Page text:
Nous apportons une aide vitale d’urgence aux populations touchées par des catastrophes ou des conflits. À plus long terme, nous les aidons à cultiver ou acheter de quoi se nourrir et assurer leur survie et celle de leur famille. A tout moment, nos équipes interviennent sur près de 30 opérations d'urgences à travers le monde.
Large-scale tax avoidance by Starbucks & Fiat: European Union must now act on tax dodging
Oxfam welcomes today’s decision by the European Commission that Fiat and Starbucks were receiving unfair state aid. The decision that Luxembourg and the Netherlands’ issued ‘comfort letters’ providing tax reductions to the companies, should be seen as the start, and not the end, of a process to stop such practices. Oxfam now urges the European Commission to launch a fully comprehensive investigation into the 350 cases of corporate tax avoidance revealed during last year’s LuxLeaks scandal.
Natalia Alonso, Oxfam’s Deputy Director of Advocacy & Campaigns said:
"It is high time that the European Union stood up to Starbucks, Fiat and other multinational corporations which are attempting to dodge paying their fair share in taxes and the Member States which help them. Companies like Starbucks and Fiat will continue to play the system unless the European Commission and Member States work together to close tax loopholes and punish those who break the rules."
“The work undertaken so far is a first step, but only with a full investigation can the European Commission start to restore European citizens’ trust in tax systems. The European Union must fight corporate tax dodging through legislative change and build a fair system that works for people and not just for giant corporations. At times of great inequality and suffering it is unacceptable that big business is not paying its fair share of taxes. The European Union can no longer avoid taking responsibility to put its house in order. ”
Oxfam expects the European Commission to levy heavy fines on those guilty of breaking European Union rules on state aid. Today’s announcement further underlines the importance of ensuring legal protection to those whistleblowers who took risks to reveal the systematic tax avoidance by giant corporations across the European Union.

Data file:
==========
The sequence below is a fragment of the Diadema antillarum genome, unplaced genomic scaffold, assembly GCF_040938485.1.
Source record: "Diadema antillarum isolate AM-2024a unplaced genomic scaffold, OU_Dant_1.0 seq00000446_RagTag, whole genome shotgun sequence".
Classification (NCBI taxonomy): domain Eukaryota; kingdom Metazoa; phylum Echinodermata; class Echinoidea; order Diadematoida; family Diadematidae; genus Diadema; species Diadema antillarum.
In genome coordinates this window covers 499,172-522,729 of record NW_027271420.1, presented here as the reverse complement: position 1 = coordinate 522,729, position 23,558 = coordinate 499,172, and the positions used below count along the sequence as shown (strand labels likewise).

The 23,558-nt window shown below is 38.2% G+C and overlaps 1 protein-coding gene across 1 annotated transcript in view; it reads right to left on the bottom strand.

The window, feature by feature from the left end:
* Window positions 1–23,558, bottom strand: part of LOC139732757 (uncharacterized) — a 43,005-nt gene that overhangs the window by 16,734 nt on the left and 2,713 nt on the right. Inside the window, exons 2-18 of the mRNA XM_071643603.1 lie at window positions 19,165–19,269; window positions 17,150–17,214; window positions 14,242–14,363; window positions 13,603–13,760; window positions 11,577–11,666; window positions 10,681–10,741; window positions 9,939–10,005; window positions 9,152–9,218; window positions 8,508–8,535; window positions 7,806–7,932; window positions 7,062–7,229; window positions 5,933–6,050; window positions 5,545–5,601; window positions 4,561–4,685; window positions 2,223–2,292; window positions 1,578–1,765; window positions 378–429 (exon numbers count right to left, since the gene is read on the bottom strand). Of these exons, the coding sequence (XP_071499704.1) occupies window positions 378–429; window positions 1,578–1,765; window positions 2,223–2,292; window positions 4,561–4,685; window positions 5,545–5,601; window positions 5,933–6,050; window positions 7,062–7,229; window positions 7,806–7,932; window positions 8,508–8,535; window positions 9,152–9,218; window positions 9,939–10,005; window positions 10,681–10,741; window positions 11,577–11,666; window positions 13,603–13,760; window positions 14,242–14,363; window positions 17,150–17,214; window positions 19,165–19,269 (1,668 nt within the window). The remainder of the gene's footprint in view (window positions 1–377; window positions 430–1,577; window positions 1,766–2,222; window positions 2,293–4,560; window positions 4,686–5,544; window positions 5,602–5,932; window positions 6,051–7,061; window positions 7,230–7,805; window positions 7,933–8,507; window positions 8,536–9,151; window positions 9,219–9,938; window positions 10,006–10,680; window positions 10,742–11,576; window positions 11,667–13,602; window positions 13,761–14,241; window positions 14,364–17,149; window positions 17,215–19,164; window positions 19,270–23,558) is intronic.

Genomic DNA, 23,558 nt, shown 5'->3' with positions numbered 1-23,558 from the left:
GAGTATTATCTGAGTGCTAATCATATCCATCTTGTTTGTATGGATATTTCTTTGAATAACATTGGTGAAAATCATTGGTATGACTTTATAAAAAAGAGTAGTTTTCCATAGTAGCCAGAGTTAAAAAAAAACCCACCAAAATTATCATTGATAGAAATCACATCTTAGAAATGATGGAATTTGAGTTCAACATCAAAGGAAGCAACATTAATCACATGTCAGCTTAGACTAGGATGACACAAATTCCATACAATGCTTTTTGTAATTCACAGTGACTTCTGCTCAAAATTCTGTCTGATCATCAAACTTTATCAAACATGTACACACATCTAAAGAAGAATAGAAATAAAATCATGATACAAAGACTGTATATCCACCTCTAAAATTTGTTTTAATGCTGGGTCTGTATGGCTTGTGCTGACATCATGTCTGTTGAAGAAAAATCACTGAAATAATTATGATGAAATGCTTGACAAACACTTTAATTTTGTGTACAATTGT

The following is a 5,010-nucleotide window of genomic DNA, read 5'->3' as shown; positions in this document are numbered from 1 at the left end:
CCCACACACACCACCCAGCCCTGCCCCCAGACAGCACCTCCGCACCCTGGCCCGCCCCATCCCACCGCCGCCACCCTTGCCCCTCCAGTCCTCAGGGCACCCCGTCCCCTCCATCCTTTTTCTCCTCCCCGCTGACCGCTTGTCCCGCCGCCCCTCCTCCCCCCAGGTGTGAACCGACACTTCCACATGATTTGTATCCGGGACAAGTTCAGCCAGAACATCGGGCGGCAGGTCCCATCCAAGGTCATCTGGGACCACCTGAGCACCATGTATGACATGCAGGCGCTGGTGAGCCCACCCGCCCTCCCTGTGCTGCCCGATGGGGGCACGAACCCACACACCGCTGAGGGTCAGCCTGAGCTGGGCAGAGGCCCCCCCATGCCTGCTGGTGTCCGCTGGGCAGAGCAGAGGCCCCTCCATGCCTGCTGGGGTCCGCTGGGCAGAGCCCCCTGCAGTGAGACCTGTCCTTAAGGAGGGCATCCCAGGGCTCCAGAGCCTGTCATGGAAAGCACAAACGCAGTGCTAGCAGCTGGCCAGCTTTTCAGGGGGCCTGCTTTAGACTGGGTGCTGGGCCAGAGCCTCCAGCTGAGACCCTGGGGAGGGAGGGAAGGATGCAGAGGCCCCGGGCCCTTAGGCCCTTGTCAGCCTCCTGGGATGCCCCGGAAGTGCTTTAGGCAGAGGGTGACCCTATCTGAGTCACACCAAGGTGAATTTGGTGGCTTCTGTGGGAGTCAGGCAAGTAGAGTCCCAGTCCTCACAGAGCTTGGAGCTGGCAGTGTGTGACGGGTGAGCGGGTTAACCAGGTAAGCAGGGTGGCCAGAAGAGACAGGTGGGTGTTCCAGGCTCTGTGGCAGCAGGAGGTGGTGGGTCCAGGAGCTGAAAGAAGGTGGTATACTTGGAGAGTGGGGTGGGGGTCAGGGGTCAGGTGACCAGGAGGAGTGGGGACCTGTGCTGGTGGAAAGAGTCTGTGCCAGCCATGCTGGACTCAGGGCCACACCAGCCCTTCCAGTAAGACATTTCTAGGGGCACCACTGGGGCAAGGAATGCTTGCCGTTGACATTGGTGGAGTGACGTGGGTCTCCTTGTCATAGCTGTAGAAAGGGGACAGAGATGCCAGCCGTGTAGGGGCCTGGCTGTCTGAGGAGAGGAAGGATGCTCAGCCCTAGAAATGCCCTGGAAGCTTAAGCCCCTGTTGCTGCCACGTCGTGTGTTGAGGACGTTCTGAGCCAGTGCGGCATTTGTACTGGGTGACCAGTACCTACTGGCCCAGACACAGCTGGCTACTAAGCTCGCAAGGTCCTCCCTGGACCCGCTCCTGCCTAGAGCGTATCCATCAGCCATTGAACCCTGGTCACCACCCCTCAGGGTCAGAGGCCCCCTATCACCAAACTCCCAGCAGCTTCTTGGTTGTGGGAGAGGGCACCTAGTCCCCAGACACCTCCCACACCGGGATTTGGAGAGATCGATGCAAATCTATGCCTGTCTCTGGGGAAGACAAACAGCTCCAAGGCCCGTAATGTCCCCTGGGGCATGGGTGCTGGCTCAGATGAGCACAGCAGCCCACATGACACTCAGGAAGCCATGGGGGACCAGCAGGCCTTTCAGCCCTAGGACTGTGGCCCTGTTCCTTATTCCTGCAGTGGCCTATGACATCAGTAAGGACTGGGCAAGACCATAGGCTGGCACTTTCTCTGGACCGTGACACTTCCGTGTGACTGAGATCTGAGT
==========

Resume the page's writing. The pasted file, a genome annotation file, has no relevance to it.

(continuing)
“The European Union can also lead by example in making the transformative changes that are really needed. A clear definition and criteria for a tax haven list with the capacity to sanction and blacklist is necessary. And public country by country reporting will allow scrutiny on where corporate profits are made and where they should be taxed, providing a unique opportunity for European countries to demonstrate their will to fight tax avoidance.”
The European Commission in 2013 launched investigations into the tax schemes operated by Starbucks in the Netherlands and Fiat in Luxembourg.. Since the early 1990’s Fiat received significant tax reductions by way of "tax rulings" issued by the Luxembourg tax authorities, and Starbucks received the same by way "tax rulings" issued by the Dutch authorities. These determined, in advance of intra-group transactions, the amount of tax to be paid by the company.
After the LuxLeaks documents were made public by whistleblower Antoine Deltour on November 5 2014, tax rulings have been exposed as harmful tax practices that serve to permit tax avoidance. Luxembourg, the country at the heart of the LuxLeaks scandal, promised to make tax a priority at the start of its EU Presidency in July 2015.
Luxembourg is also being investigated for tax rulings made to Amazon. Ireland is being investigated for tax rulings made to Apple. The European Commission is considering opening an investigation into Luxembourg’s tax dealings with McDonalds.
Oxfam International released in March 2015 a briefing note “Pulling the Plug – How to stop corporate tax dodging in Europe and beyond” that explores some of the solutions for fighting corporate tax avoidance in the European Union and explains why it is important for the EU to adopt them as soon as possible.
The European Commission presented a plan on June 17 2015 for a fair corporate tax system in the European Union and is now preparing an impact assessment on the benefits of country-by-country reporting following a 3-month public consultation.
The European Parliament has repeatedly called for greater transparency around the activities of multinational corporations and on February 12 2015 decided to set up a special committee for an initial period of six months. The report of the special committee on tax rulings, and other measures similar in nature or effect, is expected by the end of November 2015.
Joanna Sullivan, tel 00 32 474 349 458 or email email@example.com
For updates, please follow @OxfamEU